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Is South African Airways on the brink of collapse?

Simon Calder
Last call? A new SAA Airbus A350 taking off from Johannesburg airport, January 2020: Austin Ferreira

Thousands of passengers on South African Airways (SAA) have had their flights cancelled as the troubled airline appears close to failure.

At least a dozen flights to and from the SAA hub in Johannesburg have been grounded.

The cancelled departures include the Monday evening flight to Munich, and the Tuesday return from the German city. The loss of the latter flight will trigger payments of €600 to each passenger under European air passengers’ rights rules.

Ten flights to and from Durban and six links with Cape Town have been axed. In addition, some SA Express services have been grounded. These have SAA flight numbers but are operated by a separate carrier.

Further cancellations are planned for Tuesday.

Reports in South African media say that the government will refuse to continue to subsidise the prodigious losses of SAA.

The low-cost subsidiary, Mango, would continue to fly domestic services.

The carrier has lost 30bn rand (£1.6bn) over the past 13 years.

SAA has not published its financial results since 2017, when it lost the equivalent of £145m – about £15 for every passenger flown.

At the time it said one strategic objective was to “achieve and maintain” commercial sustainability.

Despite the cancellations, the airline said it “wishes to assure its customers and stakeholders that flights to all its destinations continue as normal”.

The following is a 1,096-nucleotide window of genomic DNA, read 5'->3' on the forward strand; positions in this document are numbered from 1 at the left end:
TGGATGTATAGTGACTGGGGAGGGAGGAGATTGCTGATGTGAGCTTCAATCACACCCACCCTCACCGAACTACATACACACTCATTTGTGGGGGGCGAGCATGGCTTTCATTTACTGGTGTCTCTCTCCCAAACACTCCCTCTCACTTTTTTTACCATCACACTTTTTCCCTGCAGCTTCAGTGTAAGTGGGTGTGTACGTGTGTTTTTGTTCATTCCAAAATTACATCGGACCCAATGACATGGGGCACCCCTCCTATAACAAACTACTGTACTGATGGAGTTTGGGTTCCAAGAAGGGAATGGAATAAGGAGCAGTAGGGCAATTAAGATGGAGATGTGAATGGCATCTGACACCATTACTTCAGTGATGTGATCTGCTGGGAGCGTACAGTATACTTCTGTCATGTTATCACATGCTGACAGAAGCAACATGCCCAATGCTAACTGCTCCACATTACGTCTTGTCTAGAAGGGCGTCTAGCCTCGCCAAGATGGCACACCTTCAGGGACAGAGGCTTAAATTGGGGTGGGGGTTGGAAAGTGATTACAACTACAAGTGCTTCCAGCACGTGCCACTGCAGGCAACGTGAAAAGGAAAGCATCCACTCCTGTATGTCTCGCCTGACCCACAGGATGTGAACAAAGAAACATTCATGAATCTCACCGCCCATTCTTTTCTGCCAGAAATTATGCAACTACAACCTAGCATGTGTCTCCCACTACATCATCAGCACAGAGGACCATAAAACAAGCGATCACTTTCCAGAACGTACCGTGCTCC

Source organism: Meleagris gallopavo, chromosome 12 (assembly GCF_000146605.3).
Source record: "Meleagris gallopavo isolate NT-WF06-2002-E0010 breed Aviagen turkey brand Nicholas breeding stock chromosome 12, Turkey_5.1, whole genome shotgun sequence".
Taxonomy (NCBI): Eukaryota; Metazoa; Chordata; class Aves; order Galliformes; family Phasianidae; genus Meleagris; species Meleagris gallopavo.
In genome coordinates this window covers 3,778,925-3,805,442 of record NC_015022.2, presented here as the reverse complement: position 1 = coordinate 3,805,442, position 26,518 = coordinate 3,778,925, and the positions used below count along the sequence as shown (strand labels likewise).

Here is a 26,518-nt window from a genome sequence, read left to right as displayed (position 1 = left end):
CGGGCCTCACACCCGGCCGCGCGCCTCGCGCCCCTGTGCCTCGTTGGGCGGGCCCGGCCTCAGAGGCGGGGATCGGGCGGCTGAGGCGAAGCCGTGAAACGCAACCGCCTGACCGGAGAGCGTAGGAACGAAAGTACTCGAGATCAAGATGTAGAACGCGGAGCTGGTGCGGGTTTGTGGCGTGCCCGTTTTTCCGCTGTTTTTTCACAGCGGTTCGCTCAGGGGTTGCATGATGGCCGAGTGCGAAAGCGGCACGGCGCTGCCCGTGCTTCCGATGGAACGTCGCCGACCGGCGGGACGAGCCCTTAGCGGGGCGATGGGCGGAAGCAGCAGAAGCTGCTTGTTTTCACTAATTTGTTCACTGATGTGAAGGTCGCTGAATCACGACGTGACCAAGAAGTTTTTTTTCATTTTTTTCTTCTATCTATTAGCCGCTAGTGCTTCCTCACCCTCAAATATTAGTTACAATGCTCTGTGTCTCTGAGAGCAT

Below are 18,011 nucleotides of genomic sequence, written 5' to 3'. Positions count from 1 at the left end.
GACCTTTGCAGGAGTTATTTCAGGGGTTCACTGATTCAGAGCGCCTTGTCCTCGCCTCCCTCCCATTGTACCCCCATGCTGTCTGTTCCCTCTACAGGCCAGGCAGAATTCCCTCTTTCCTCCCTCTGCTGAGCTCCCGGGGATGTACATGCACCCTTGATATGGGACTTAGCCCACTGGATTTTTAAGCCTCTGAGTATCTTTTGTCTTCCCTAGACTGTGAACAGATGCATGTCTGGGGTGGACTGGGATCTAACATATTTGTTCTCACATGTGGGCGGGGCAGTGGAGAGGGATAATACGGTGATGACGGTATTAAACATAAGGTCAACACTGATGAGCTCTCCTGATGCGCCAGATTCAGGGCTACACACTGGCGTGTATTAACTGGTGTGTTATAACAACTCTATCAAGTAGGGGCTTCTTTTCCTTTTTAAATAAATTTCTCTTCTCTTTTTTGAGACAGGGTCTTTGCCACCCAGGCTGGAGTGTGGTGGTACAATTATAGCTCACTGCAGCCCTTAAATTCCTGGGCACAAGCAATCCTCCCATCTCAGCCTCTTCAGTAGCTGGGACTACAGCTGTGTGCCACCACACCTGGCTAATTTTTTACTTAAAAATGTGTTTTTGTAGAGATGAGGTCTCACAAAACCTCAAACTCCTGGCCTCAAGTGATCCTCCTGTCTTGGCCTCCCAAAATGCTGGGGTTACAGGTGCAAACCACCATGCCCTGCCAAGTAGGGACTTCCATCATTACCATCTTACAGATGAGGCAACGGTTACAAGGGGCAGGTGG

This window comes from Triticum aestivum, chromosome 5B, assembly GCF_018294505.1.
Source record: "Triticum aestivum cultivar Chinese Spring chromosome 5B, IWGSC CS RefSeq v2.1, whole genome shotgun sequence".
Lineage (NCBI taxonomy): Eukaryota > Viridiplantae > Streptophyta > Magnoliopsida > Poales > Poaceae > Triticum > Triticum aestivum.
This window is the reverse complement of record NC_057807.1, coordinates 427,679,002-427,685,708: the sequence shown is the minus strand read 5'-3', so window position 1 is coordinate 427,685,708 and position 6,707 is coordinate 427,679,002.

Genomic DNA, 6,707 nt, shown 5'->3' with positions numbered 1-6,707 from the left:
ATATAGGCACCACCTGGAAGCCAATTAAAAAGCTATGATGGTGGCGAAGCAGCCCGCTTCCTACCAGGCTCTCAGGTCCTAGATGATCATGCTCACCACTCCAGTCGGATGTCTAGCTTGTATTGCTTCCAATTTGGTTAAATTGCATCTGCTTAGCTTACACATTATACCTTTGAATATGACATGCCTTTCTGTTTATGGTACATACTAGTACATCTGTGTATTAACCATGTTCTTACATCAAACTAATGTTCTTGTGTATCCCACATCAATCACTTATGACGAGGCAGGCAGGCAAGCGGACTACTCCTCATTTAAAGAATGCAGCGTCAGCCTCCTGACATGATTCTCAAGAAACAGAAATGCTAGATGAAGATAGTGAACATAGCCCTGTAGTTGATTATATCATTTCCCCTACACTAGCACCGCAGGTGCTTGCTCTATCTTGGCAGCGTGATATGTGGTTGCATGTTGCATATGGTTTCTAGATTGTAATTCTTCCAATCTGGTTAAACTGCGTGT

A statement insisted: “Where there may be flight schedule amendments, such operational changes will be managed and communicated in accordance with the industry norms and practices.”

SAA’s previous chief executive, Vuyani Jarana, had vowed to transform the airline’s fortunes. He promised to “break the loss-making cycle and transform the airline into a viable and sustainable entity”.

But he resigned in June 2019, saying his strategy was being “systematically undermined”.

Mr Jarana was replaced by Zukisa Ramasia as acting CEO. Her appointment was criticised by the SAA pilots’ union, which said the move was a cause for “profound distress and concern”.

In November 2019, at least 40,000 passengers had their travel plans wrecked by a two-day strike over pay and conditions by flight crew and ground staff.

SAA has recently bought state-of-the-art Airbus A350 jets for intercontinental services.

Last week the airline put nine of its long-haul aircraft fleet up for sale. But the Airbus A340 aircraft are unlikely to attract many buyers since the four-engined jets are much less efficient than modern planes.

Were SAA to fail, it would increase demand on the current British Airways and Virgin Atlantic flights from Heathrow to both Johannesburg and Cape Town.

SAA has reduced its London operators to a single Heathrow-Johannesburg flight.

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